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Allenbach, B. (2004). Fieldwork and Power: The Psychoanalytical Concept of Transference as a Means to Understand Processes of Intersubjectivity. Free Associations, 11(1):110-121.

(2004). Free Associations, 11(1):110-121

Fieldwork and Power: The Psychoanalytical Concept of Transference as a Means to Understand Processes of Intersubjectivity

Brigit Allenbach


This Paper will Focus on the question whether psychoanalytical conceptions could be an aid for coping with power relations during fieldwork. The cases that will be mentioned are based on my fieldwork in Burkina Faso in West Africa (Allenbach von Moos, 1997; Allenbach, 2002). For seven months I lived in a common area in Koudougou, an urban centre with about 50,000 inhabitants. I'll begin with an extract from a conversation with a neighbour who later became one of my regular informant.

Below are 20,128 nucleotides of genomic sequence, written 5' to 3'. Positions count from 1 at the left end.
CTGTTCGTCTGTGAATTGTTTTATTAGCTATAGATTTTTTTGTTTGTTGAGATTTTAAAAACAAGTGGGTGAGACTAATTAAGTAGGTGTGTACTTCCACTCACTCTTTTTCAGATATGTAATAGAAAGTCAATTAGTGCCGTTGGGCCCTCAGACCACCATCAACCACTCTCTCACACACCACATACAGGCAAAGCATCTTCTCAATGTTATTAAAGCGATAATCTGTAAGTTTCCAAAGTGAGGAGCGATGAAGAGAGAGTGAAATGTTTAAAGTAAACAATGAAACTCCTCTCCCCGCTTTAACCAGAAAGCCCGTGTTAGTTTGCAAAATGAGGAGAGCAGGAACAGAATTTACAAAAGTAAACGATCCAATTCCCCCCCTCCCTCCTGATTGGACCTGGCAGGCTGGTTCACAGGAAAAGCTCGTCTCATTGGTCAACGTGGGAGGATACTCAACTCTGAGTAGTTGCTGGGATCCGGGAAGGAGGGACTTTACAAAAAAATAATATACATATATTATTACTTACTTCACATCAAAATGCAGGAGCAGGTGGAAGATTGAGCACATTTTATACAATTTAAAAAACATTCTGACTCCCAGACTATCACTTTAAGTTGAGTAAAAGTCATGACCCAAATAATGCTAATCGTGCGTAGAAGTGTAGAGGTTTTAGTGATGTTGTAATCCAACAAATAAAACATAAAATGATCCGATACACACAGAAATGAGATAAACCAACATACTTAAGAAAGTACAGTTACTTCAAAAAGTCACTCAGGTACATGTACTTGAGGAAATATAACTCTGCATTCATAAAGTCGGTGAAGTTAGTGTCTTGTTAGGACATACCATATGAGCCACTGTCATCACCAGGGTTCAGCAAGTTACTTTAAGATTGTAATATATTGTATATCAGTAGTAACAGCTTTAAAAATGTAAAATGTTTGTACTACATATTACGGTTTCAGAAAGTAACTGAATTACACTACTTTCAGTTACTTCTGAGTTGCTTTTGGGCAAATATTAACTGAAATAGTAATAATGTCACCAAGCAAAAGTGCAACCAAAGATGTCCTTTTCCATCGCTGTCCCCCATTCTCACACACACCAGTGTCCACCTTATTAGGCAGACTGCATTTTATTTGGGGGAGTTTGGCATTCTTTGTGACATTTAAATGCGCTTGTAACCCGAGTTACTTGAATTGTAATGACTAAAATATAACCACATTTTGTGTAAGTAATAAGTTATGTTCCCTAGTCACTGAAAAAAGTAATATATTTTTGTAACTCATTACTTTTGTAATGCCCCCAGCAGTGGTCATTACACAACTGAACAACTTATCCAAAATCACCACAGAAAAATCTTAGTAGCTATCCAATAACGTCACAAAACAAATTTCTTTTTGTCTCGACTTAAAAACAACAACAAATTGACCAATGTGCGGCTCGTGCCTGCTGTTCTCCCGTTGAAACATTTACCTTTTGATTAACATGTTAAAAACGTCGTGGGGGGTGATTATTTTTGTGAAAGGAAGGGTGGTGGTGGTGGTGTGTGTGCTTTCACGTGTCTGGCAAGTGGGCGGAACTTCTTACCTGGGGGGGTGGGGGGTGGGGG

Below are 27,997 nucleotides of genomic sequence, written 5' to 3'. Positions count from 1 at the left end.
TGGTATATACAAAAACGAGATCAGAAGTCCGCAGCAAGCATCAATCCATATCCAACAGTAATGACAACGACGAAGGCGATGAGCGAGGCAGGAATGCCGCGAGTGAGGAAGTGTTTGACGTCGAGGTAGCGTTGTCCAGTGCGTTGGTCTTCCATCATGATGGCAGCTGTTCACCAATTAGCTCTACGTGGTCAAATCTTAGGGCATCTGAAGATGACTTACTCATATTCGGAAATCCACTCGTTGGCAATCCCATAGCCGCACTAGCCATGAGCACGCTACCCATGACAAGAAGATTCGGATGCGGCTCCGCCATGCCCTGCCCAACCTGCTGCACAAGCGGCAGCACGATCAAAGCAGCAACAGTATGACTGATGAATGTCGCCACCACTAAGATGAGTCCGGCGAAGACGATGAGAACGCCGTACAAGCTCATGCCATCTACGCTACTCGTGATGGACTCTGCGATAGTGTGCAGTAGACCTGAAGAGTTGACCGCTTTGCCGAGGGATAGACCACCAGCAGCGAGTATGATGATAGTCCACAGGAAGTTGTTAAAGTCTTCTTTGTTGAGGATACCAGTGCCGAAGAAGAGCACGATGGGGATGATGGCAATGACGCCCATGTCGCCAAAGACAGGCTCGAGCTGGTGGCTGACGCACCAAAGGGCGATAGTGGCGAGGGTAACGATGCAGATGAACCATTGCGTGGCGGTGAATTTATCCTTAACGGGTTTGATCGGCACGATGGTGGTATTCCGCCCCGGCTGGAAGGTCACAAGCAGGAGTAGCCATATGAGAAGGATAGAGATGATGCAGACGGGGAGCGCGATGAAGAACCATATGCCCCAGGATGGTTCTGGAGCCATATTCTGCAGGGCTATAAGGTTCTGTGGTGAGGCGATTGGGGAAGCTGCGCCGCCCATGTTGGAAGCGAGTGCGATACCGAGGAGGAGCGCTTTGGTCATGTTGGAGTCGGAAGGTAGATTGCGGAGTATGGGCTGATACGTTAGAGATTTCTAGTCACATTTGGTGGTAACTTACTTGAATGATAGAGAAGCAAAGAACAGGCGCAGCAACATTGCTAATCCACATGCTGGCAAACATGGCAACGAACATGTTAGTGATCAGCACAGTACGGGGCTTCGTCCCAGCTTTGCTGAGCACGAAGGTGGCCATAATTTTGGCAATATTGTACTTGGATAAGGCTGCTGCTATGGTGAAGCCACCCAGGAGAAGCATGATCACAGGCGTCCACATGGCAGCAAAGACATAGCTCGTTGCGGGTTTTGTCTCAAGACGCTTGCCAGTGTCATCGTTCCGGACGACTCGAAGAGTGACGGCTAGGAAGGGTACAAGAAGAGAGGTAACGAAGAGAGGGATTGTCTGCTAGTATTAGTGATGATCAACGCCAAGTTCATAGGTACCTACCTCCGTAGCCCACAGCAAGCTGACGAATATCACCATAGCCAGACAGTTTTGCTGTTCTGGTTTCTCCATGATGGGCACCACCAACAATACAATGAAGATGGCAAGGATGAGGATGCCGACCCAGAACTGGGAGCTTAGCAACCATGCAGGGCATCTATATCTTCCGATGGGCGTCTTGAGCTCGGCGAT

She asked me if a black person would be invited in my country at all. I answered: ‘Yes, in my country there are nice people too, who are interested in people from abroad’. She replied: Here we try hard to entertain a nasara, a white person. If this person refuses what we offer, we think, that our offer isn't good enough. We are happy, if a nasara stays with us. Have you seen the delightful reaction when the children can shake hands with a nasara? For a lot of children here, this is the first time they encounter a white person at close range. Normally the nasara are priests or nuns. Or the children see the Chinese doctors in the hospital. () The white people come to show us, the poor, how we can better our lives.

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